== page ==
Suez Canal - thanks Mr. Bonaparte!

Port Said Travel Blog

 › entry 9 of 19 › view all entries
sailing into canal
When the historian Pieter Geyl compared Napoleon to Hitler he was famously quoted as writing: “Nothing could be more degrading to the former and more flattering to the latter”. After all, aside from wreaking havoc in Europe, losing some 6 million people over 20 odd years of wars, bankrupting France and losing her overseas colonies, the megalomaniac tyrant did leave some legacies such as the metric system, jewish emancipation, as well as initiate a process, which has revolutionized modern trade and travel:

And this process, conducted at the turn of the 19th century, was the feasibility analysis of connecting the Red Sea to the Mediterranean Sea. Fast forward 69 years to 16 November 1869 and put your hands together for the opening of this 164km long engineering feat that took 30 000 workers at a cost of $ 100 000 000 and just over a year to build.


Without the Suez we would be plodding along the East Coast of Africa, not too close though, as Johnny Depp might board our vessel, which would of course not pose a threat to the females on board. (Yes, I am aware that Johnny sails in Caribbean Waters, but female fantasies have no boundaries.) The problem is, Johnny might bring some Ethiopian counterparts who are not quite as attractive and not quite as friendly. We would also have to sail around Cape Aghulas in order to get to Europe and that would take a lot of time and cost a considerable amount of money for fuel. So, for the cost saving toll fee of only $250 000 we (un)fortunately did not get to meet Mr. Sparrow and headed straight towards our next stop, Port Said.
sailing through the sand


Sailing up the Suez canal is something that has to be experienced. The land on either side (Yemen and Saudi Arabia to the East and Eritrea and Sudan to the West) starts off as baron and in the short space of a few hours will metamorphasize in front of your eyes. Ok, Yemen and Saudi don’t undergo much metamorphosis, but Sudan certainly does. The landscape changes from arid uninhabited desert to dense green vegetation interspersed with roads, people and industry. The canal has dual narrow passages at some points and the combination of this and the dunes creates the impression that passing ships are sailing through the sand. Either that or the overexposure to the sun was making me hallucinate.

We docked in Port Said in the late afternoon. Even though I was on call, I took 15 minutes to venture outside (walky talk in hand, in case of emergency; of course nothing to do with looking important) to see what the locals had to offer.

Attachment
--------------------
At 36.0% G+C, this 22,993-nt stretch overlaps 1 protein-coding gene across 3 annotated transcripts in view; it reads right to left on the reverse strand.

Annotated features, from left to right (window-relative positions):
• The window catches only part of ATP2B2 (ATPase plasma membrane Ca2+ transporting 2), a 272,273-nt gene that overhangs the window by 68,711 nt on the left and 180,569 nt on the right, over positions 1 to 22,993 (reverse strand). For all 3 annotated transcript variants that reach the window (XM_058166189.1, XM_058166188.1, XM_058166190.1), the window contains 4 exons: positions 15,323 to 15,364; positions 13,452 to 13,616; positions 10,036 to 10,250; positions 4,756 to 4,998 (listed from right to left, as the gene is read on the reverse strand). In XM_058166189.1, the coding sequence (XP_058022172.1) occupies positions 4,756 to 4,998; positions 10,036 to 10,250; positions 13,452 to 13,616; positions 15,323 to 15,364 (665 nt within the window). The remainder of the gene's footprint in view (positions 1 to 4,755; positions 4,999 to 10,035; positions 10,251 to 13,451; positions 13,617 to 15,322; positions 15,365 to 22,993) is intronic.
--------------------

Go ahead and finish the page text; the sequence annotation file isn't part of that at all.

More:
Vendors had lined up in droves outside the ship and were aggressively touting their wares. Wearing my uniform turned out to be a bad idea: Having red stripes made me instantly recognizable as a doctor and vendors could not decide whether their need to sell clothing to me superseded their desire to garner medical advice. One elderly Arab man had barely shouted “doctor, come here” before pulling out his false teeth and asking me for what sounded like asprin. Easy to see why trading narcotics is such a lucrative career and if I do reincarnate, perhaps I’ll choose that route next time. Anyway, for now I was on the straight and narrow and boy was it narrow: Vendors push, pull, shout and accost you for their attention. You are everyone’s "friend" and the standard question is “You got US dollar or Euro?”

Items, irrespective of apparent worth ALL items start off at 1$.
bustling Port Said
But this is merely a ploy to get your attention. “No thank you” is a form of starting a conversation with the vendors, not a way to end it. This is what our tour driver explained to us the following day. In any case, once you have been reeled in and chosen your items, you are literally forced to take additional ones. This is where the negotiation starts. I was interested in seeing how far I could push the process. An Egyptian cotton shirt had caught my eye. Vendor price $70 (US), my offer $5. You might think my offer might was too low, but in a short space of time his price was down to $10 and upon my insistence on $5, I was slapped on the shoulder and the vendor walked away. Now I knew $10 was a good price and I used it for my next round of sparring….with success :)

Tomorrow we get to see the Pyramids and I hear the vendors there are even worse. Bring it on!
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sailing into canal
sailing into canal
sailing through the sand
sailing through the sand
bustling Port Said
bustling Port Said
dual passages
dual passages
MI5?
MI5?
wheres Jonny?
where's Jonny?
Port Said getting closer
Port Said getting closer
sailing into Port Said
sailing into Port Said
Mosque
Mosque
Ferry
Ferry
Ferry between Port Said and Port F…
Ferry between Port Said and Port …
Port Said
photo by: polvandenwirre